Sago palms (Cycas and Macrozamia spp.) can be found as outdoor ornamental plants in warm climates or as houseplants in cooler climes. Ingestion of sago palm plants can cause liver failure and death in dogs and cats. All parts of the plant are toxic, with the seeds having the highest concentration of toxin. One seed can kill a dog. Vomiting usually begins within 24 hours, and animals become depressed and may start to seizure. This plant is one of the most toxic, with a mortality rate of around 30 percent.

Lilies

Members of the true lily family (Lilium and Hemerocallis) have been shown to cause kidney failure in cats. Some examples of true lilies include Easter lilies (L. longiflorum), tiger lilies (L. tigrinum), rubrum or Japanese showy lilies (L. speciosum, L. lancifolium), and day lilies (H. species). Even a small amount of exposure (a few bites on a leaf, ingestion of pollen, etc.) may result in kidney failure. Cats often vomit within a few hours of exposure and stop producing urine within 72 hours. Cats who receive quick treatment (intravenous fluids for two days) have a good prognosis. Lilies are common in holiday flower bouquets and arrangements, as are popular lily-like holiday flowering bulbs, such as amaryllis, which can also be toxic to pets.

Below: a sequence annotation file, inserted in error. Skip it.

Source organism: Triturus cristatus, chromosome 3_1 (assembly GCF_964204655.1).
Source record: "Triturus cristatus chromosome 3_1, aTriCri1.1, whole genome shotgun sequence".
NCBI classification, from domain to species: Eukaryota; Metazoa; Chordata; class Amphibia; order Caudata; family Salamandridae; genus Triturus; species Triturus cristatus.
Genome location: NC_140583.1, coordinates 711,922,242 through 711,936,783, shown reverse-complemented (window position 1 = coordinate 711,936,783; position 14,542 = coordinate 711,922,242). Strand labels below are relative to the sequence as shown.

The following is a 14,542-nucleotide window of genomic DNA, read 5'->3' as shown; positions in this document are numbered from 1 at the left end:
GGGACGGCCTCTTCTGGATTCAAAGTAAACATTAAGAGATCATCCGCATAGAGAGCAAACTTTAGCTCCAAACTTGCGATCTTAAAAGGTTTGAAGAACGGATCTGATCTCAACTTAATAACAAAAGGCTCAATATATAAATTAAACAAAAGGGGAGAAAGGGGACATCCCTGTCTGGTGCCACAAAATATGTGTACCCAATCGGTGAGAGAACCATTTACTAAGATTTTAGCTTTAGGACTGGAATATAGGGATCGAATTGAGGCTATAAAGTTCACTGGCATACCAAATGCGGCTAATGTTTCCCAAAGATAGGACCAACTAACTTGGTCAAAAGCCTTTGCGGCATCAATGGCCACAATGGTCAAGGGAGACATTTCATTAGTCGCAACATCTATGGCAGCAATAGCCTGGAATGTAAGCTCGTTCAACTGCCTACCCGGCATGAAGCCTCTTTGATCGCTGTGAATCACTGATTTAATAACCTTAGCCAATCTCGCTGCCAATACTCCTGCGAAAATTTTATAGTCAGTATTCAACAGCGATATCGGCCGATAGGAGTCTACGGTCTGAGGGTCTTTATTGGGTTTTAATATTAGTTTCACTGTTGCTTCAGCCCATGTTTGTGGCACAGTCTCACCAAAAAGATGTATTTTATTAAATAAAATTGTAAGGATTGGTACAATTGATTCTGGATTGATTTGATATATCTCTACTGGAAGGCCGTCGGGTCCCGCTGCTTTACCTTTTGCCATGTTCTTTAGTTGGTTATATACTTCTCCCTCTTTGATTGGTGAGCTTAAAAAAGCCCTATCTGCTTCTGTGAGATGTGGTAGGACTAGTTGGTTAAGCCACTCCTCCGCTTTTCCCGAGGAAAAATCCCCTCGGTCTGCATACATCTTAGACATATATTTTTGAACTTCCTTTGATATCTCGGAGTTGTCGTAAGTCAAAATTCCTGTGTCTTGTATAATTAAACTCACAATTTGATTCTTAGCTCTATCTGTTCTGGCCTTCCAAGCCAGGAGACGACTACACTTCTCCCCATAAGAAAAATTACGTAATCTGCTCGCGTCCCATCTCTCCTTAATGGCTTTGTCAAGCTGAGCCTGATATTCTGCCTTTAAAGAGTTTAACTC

Cardiac Glycoside Plants

Plants containing cardiac glycoside include oleander (Nerium oleander), foxglove (Digitalis purpurea) and lily of the valley (Convallaria majalis). These glycosides slow down the heartbeat and can even stop it. These plants are toxic in all species. These are typically outdoor/landscape plants, but the popular and beloved lily of the valley is a common bouquet flower for winter arrangements, weddings and other holiday gatherings.

Grayanotoxin Plants

Grayanotoxins (andromedotoxins) can cause vomiting, seizures and cardiac arrest. Sources include rhododendrons, azaleas (Rhododendron spp.), laurels (Kalmia spp.) and Japanese pieris (Pieris spp.). These are typically outdoor plants, but they are highly toxic in all species and deserve extra caution.